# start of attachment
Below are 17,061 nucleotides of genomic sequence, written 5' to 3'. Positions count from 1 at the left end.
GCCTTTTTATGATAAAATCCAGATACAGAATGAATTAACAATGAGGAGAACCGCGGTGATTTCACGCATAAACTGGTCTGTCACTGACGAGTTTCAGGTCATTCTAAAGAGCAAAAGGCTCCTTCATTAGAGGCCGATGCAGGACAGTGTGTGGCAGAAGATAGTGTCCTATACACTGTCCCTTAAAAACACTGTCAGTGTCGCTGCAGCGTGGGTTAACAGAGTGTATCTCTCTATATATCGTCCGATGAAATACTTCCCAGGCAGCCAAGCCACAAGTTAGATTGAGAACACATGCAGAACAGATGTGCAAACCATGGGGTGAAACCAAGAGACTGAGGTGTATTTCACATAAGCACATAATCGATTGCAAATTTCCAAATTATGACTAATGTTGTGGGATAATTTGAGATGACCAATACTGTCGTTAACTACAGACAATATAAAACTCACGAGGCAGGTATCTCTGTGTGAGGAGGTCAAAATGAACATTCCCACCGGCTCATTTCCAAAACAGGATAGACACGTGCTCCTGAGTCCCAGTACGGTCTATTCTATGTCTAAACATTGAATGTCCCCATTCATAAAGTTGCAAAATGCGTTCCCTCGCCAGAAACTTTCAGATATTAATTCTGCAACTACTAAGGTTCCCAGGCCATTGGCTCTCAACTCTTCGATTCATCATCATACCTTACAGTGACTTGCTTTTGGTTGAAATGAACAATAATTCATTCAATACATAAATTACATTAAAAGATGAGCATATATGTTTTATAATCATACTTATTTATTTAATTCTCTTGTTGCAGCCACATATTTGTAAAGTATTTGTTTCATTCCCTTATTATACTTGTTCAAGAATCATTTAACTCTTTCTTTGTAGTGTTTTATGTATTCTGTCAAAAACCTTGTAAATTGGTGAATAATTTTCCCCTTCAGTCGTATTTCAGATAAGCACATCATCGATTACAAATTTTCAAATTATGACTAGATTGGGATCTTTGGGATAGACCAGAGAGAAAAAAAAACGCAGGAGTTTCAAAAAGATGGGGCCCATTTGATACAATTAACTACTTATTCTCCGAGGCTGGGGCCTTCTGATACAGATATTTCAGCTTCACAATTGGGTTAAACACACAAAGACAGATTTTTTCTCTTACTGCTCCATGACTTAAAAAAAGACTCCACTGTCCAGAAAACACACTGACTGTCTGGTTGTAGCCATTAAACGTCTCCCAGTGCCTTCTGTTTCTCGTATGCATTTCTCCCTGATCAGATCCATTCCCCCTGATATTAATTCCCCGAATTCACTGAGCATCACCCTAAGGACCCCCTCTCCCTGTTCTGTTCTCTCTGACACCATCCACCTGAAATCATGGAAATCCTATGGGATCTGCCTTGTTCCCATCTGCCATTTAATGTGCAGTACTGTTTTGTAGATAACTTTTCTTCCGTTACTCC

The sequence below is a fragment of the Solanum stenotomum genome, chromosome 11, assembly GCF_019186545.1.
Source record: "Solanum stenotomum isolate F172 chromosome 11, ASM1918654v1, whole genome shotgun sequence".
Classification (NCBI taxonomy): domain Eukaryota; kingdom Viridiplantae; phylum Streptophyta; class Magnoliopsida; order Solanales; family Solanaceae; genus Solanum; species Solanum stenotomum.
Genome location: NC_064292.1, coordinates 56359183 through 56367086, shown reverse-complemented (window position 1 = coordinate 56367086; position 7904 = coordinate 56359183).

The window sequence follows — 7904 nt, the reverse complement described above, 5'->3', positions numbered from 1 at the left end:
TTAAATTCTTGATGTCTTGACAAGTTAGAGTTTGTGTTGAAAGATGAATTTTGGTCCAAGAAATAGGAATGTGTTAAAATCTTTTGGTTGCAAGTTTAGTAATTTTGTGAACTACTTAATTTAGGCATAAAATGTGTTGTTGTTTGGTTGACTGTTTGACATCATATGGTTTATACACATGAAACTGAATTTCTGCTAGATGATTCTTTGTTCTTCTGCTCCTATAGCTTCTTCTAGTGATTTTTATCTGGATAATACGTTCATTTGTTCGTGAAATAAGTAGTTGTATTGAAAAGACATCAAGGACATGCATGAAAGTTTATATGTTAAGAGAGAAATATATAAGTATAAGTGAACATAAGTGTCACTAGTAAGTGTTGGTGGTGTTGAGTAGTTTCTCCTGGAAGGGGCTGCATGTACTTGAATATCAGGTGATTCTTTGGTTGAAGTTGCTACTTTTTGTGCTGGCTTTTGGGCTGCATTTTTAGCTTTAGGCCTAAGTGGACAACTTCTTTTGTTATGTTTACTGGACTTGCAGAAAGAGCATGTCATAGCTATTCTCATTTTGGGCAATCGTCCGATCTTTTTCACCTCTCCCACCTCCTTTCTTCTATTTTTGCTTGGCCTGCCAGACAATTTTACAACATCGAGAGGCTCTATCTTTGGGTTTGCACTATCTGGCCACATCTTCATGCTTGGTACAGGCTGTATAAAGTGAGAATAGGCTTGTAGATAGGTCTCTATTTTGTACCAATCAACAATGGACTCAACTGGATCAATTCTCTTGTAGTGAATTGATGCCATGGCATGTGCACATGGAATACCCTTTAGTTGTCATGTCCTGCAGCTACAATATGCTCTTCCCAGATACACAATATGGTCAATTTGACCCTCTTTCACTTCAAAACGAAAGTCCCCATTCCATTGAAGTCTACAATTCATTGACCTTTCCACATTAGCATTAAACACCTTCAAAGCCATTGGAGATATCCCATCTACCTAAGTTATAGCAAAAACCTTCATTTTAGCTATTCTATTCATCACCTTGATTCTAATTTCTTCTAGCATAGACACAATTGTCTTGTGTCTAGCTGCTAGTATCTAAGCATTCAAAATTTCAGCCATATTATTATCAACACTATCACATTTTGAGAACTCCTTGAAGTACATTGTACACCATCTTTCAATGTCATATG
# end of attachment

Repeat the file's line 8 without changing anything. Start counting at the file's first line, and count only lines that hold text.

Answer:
TTAAATTCTTGATGTCTTGACAAGTTAGAGTTTGTGTTGAAAGATGAATTTTGGTCCAAGAAATAGGAATGTGTTAAAATCTTTTGGTTGCAAGTTTAGTAATTTTGTGAACTACTTAATTTAGGCATAAAATGTGTTGTTGTTTGGTTGACTGTTTGACATCATATGGTTTATACACATGAAACTGAATTTCTGCTAGATGATTCTTTGTTCTTCTGCTCCTATAGCTTCTTCTAGTGATTTTTATCTGGATAATACGTTCATTTGTTCGTGAAATAAGTAGTTGTATTGAAAAGACATCAAGGACATGCATGAAAGTTTATATGTTAAGAGAGAAATATATAAGTATAAGTGAACATAAGTGTCACTAGTAAGTGTTGGTGGTGTTGAGTAGTTTCTCCTGGAAGGGGCTGCATGTACTTGAATATCAGGTGATTCTTTGGTTGAAGTTGCTACTTTTTGTGCTGGCTTTTGGGCTGCATTTTTAGCTTTAGGCCTAAGTGGACAACTTCTTTTGTTATGTTTACTGGACTTGCAGAAAGAGCATGTCATAGCTATTCTCATTTTGGGCAATCGTCCGATCTTTTTCACCTCTCCCACCTCCTTTCTTCTATTTTTGCTTGGCCTGCCAGACAATTTTACAACATCGAGAGGCTCTATCTTTGGGTTTGCACTATCTGGCCACATCTTCATGCTTGGTACAGGCTGTATAAAGTGAGAATAGGCTTGTAGATAGGTCTCTATTTTGTACCAATCAACAATGGACTCAACTGGATCAATTCTCTTGTAGTGAATTGATGCCATGGCATGTGCACATGGAATACCCTTTAGTTGTCATGTCCTGCAGCTACAATATGCTCTTCCCAGATACACAATATGGTCAATTTGACCCTCTTTCACTTCAAAACGAAAGTCCCCATTCCATTGAAGTCTACAATTCATTGACCTTTCCACATTAGCATTAAACACCTTCAAAGCCATTGGAGATATCCCATCTACCTAAGTTATAGCAAAAACCTTCATTTTAGCTATTCTATTCATCACCTTGATTCTAATTTCTTCTAGCATAGACACAATTGTCTTGTGTCTAGCTGCTAGTATCTAAGCATTCAAAATTTCAGCCATATTATTATCAACACTATCACATTTTGAGAACTCCTTGAAGTACATTGTACACCATCTTTCAATGTCATATG